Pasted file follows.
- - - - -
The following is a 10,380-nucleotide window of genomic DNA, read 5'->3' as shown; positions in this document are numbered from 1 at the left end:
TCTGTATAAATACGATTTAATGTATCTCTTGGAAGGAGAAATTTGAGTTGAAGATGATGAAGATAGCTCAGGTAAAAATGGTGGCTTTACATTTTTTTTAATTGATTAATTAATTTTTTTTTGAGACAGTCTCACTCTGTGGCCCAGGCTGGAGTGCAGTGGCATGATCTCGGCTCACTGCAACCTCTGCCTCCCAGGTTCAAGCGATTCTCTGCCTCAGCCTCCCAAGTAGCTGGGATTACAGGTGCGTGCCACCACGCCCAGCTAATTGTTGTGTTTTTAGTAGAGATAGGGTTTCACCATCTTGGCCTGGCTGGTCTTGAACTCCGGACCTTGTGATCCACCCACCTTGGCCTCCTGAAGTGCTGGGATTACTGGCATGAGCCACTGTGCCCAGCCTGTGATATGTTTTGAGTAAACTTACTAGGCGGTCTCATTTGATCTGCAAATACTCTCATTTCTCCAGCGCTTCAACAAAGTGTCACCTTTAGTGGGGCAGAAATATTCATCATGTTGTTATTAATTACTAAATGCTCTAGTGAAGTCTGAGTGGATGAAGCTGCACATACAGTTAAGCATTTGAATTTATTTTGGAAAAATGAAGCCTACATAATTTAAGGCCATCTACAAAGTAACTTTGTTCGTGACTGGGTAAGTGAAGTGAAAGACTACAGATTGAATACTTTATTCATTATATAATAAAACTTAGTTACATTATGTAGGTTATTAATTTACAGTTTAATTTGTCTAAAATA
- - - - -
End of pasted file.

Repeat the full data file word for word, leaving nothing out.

The following is a 10,380-nucleotide window of genomic DNA, read 5'->3' as shown; positions in this document are numbered from 1 at the left end:
TCTGTATAAATACGATTTAATGTATCTCTTGGAAGGAGAAATTTGAGTTGAAGATGATGAAGATAGCTCAGGTAAAAATGGTGGCTTTACATTTTTTTTAATTGATTAATTAATTTTTTTTTGAGACAGTCTCACTCTGTGGCCCAGGCTGGAGTGCAGTGGCATGATCTCGGCTCACTGCAACCTCTGCCTCCCAGGTTCAAGCGATTCTCTGCCTCAGCCTCCCAAGTAGCTGGGATTACAGGTGCGTGCCACCACGCCCAGCTAATTGTTGTGTTTTTAGTAGAGATAGGGTTTCACCATCTTGGCCTGGCTGGTCTTGAACTCCGGACCTTGTGATCCACCCACCTTGGCCTCCTGAAGTGCTGGGATTACTGGCATGAGCCACTGTGCCCAGCCTGTGATATGTTTTGAGTAAACTTACTAGGCGGTCTCATTTGATCTGCAAATACTCTCATTTCTCCAGCGCTTCAACAAAGTGTCACCTTTAGTGGGGCAGAAATATTCATCATGTTGTTATTAATTACTAAATGCTCTAGTGAAGTCTGAGTGGATGAAGCTGCACATACAGTTAAGCATTTGAATTTATTTTGGAAAAATGAAGCCTACATAATTTAAGGCCATCTACAAAGTAACTTTGTTCGTGACTGGGTAAGTGAAGTGAAAGACTACAGATTGAATACTTTATTCATTATATAATAAAACTTAGTTACATTATGTAGGTTATTAATTTACAGTTTAATTTGTCTAAAATA